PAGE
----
Gardening Without Poisons
The biggest pests
At the risk of offending you I have to say that the two biggest pests in your garden are YOU and that tin of insecticide sitting on the shelf in your garden shed. Together you are destroying the environment and your own health, not to mention contributing to the declining health of the population at large. Why poison yourself when there is absolutely no need to do so?
Where pests come from
In nature there is no such thing as a pest. All insects are part of the garden ecology. Each has its useful function and is dependent on everything else in the soil, air and the plant. Bugs eat bugs! In a healthy garden all insects are kept in check by other insects, birds, small animals and microorganisms.
Insects become pests when the natural balance between insects and their predators is disturbed. This balance is what a discerning gardener is responsible for maintaining and is destroyed as soon as he/she ignores the lessons nature is constantly trying to teach us and compulsively reaches for that tin of insecticide sitting in the garden shed.
Garden pests as teachers
As soon as a certain insect is sprayed with chemicals it opens the way for insects of another type or viruses or bacterial infections to then increase and attack other species of plant in the garden. Insecticides also provide the sprayed insects with the opportunity to build up a resistance to the chemical being applied. It’s a no-win situation in the long run.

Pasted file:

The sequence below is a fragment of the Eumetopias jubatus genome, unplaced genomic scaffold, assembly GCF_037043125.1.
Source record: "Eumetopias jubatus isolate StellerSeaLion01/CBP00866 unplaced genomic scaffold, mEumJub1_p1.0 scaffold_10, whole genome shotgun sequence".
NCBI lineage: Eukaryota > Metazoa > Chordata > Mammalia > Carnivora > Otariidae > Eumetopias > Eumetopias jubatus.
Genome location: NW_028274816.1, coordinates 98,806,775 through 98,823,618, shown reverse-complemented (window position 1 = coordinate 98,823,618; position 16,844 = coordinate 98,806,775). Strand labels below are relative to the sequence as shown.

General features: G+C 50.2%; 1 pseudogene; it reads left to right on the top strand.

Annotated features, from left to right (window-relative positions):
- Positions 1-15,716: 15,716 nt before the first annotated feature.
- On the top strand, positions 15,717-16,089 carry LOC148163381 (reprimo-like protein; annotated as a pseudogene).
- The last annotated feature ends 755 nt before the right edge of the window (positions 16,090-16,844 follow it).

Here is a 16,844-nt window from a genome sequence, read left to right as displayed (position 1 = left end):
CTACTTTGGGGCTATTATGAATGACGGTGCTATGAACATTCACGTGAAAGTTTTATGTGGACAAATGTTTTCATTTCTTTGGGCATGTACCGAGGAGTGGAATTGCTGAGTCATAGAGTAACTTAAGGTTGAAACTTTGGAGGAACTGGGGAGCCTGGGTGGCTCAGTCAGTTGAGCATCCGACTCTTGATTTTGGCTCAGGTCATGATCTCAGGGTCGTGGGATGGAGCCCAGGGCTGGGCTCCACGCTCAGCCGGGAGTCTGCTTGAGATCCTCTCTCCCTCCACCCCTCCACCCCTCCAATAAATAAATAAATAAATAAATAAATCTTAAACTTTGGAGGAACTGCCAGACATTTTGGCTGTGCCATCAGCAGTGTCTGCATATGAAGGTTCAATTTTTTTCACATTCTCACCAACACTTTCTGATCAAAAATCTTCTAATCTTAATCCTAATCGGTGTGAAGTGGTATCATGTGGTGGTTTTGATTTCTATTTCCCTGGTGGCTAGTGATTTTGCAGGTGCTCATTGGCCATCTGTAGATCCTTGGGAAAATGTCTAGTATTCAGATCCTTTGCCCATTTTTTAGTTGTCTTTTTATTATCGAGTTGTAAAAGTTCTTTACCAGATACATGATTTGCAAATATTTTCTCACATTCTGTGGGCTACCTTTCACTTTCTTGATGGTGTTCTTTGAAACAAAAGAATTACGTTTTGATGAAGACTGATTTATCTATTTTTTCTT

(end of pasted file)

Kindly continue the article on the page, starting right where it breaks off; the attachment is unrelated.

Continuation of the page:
One of the main functions of insects is to recycle those plants breaking the rules of the ecosystem that should prevail in your garden. If you are trying to grow plants that are unsuited to the climate and to the soil texture, moisture and nutrient availability, then insects, bacteria, and viruses will move in to do their job of recycling the unsuitable plant material into soil organic matter for better-suited plants to enjoy.
Another opportunity for insects and diseases to expand occurs when gardeners grow too many of the same plant at the same time. Providing an abundance of food for one insect and too little for its predators is a sure recipe for trouble. Mimic Nature. Go for variety.
Within every cupful of the soil are billions of microbes whose job is to keep the soil healthy and turn organic matter into soil nutrients.
They are the unpaid and unacknowledged workers in agriculture. Herbicides, insecticides, fungicides and soluble fertilizers destroy them on mass so that you have to spend more and more money on maintaining an imbalance that should not be there in the first place.
If the numbers of certain insects in your garden are flourishing to pest levels then nature is telling you that you are doing something wrong. Wake up! Look for the reason and correct it.